Personally, I like my Ultrahuman Ring Air, but I do wish its data could sync with my other fitness watches instead of being standalone. And that's what future smart ring brands are counting on.

This year, a new smart ring trend started. Amazfit's Helio Ring syncs with the same Zepp Health app as other Amazfit watches, comes with subscriptions to its Zepp Aura and Fitness memberships, and offers a discount on a watch if you buy the smart ring. 

This summer, the Galaxy Ring arrives as a Galaxy phone exclusive; Samsung says it's working on support for other Android phones, but some of its data might only be available through Galaxy apps. You'll get your ring data and AI guidance through Samsung Health. And Samsung is almost certain to bundle the Galaxy Watch 7 and Galaxy Ring after Galaxy Unpacked.

Eyes on with the Samsung Galaxy Ring at MWC 2024

(Image credit: Nicholas Sutrich / Android Central)

A Fitbit Ring or Pixel Ring would fall right into this trend. Google won't expect people to replace their Fitbit Sense 2 or Pixel Watch 2 with a screenless bit of jewelry, but they'll hope to convince them to supplement their health data with a second, more comfortable source for sleep tracking.

More niche fitness brands like Polar are exploring smart ring integration. Techradar interviewed the Polar CEO, who said that they'd either make a smart ring or make a third-party ring compatible with the Polar Flow app—just as they made 3rd-party heart rate earbuds work with the app. 

Watches like the Polar Vantage V3 rely on sleep data but are a bit too bulky to be comfortable at night; a smart ring would solve that problem, and I've seen athletes on various subreddits and forums say they're interested in having a new sleep option for their Garmin watches or other large-watch brands.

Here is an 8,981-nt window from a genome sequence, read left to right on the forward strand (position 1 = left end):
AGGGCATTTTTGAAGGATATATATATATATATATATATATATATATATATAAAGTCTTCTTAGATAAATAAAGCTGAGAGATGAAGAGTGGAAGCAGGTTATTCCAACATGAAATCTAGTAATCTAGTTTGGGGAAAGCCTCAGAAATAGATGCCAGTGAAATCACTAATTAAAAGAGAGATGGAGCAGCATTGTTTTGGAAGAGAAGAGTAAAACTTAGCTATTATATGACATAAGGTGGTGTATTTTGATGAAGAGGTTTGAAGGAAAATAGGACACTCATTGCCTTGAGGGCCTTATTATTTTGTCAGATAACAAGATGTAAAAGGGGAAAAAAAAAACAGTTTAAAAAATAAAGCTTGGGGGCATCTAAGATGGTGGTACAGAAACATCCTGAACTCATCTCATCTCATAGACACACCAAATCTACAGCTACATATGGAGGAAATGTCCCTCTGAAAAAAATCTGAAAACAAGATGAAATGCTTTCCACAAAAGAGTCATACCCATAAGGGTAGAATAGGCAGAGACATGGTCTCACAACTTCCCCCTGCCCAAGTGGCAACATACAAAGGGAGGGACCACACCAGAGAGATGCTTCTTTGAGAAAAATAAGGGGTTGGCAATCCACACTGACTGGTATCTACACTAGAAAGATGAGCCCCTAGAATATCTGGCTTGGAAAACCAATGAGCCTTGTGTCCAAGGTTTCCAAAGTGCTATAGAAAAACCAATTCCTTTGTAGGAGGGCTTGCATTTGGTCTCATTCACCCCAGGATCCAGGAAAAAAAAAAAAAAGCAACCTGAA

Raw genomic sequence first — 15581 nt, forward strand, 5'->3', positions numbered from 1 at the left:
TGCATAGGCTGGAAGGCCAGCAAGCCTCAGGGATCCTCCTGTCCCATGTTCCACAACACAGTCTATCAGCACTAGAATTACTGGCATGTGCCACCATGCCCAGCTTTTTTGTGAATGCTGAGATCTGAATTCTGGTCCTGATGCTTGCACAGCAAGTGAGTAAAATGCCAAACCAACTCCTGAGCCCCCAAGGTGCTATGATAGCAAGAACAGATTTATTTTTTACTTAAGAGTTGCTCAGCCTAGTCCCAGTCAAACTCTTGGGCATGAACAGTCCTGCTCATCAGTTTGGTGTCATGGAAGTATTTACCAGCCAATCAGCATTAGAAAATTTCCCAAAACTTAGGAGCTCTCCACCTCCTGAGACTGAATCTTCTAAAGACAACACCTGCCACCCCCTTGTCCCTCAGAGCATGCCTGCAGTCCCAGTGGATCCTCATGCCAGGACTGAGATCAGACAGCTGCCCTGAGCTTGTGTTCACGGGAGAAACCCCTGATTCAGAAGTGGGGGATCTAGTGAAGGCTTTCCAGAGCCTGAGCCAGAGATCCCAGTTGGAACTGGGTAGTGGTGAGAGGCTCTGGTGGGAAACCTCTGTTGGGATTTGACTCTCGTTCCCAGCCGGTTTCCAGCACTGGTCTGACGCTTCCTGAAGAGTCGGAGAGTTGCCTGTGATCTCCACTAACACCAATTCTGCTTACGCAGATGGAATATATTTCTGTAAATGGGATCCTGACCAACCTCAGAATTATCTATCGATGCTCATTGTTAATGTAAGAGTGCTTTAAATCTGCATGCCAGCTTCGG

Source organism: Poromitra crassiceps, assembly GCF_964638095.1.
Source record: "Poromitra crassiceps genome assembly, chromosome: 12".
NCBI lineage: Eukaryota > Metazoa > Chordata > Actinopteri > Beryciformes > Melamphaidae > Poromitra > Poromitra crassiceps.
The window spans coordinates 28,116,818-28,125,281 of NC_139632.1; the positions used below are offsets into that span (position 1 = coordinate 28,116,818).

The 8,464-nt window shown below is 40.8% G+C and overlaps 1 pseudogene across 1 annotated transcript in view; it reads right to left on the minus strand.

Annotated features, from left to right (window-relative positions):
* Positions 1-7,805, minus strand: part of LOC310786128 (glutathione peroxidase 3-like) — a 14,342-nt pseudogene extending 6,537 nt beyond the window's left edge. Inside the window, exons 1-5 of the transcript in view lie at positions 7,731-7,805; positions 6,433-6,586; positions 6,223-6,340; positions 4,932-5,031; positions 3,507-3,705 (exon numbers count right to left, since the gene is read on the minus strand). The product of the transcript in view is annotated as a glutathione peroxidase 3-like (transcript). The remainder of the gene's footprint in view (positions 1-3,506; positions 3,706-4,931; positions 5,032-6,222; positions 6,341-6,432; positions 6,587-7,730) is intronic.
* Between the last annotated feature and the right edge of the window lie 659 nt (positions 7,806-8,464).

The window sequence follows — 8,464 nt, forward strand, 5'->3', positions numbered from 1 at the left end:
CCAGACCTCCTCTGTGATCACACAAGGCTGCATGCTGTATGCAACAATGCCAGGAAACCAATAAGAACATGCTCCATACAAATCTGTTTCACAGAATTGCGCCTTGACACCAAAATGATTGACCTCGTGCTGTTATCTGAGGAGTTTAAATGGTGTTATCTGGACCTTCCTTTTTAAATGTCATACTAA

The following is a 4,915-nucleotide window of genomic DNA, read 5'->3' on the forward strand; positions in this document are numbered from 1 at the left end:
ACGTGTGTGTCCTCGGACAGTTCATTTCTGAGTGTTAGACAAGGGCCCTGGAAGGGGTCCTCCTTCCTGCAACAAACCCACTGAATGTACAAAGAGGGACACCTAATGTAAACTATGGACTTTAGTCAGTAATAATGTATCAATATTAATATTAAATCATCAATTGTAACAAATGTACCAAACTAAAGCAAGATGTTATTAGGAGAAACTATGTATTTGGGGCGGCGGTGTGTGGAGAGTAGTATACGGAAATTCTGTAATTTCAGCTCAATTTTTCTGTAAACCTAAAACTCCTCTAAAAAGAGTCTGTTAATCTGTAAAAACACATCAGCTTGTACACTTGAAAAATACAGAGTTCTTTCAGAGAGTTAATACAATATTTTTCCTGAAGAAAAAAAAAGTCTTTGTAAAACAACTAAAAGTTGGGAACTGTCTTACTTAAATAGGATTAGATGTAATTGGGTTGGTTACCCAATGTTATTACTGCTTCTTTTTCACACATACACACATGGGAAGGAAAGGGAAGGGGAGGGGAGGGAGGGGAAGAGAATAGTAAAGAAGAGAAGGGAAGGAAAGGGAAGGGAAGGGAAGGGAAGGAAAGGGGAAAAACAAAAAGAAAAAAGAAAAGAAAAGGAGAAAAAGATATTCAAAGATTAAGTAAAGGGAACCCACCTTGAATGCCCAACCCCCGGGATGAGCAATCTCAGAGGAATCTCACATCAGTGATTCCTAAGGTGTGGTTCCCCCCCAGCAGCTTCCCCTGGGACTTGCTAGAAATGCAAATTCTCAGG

But superusers saying they're interested and general consumer sales are two different things.

Do you want a smart ring from your favorite brand?

Eyes on with the Samsung Galaxy Ring at MWC 2024

(Image credit: Nicholas Sutrich / Android Central)

Sure, people who buy $1,000 Garmin Fenixes, Apple Watch Ultras, or the future Galaxy Watch Ultra will have the disposable income and desire to buy a smart ring and complete the set, so to speak. And they'll be interested in a ring made by a brand they trust and that connects to a fitness app they already use and like.

But just as many people might avoid a smart ring because they'll find its purpose redundant with what they already have. They might be less willing to buy a popular brand's ring than they'd be to buy a standalone ring that, theoretically, offers something new.

I find smart rings fascinating, but I'm genuinely uncertain whether they'll explode the same way smartwatches did. I suspect companies like Fitbit with smart ring patents are biding their time; doing cost-benefit analyses and reading the economic tea leaves to decide whether making a smart ring is worth the effort.

I think it'll depend on whether the name "Apple Ring" or "Garmin Ring" or "Fitbit Ring" will have enough of a marketing draw on everyday people that they'll want to try something "new" that isn't actually that new.

Are you one of those people?  We'd love to hear your thoughts on which smart ring brand would be exciting enough for you to buy one or if you're still skeptical about buying a smart ring. 

Michael L Hicks
Senior Editor, Wearables & AR/VR

Michael is Android Central's resident expert on wearables and fitness. Before joining Android Central, he freelanced for years at Techradar, Wareable, Windows Central, and Digital Trends. Channeling his love of running, he established himself as an expert on fitness watches, testing and reviewing models from Garmin, Fitbit, Samsung, Apple, COROS, Polar, Amazfit, Suunto, and more.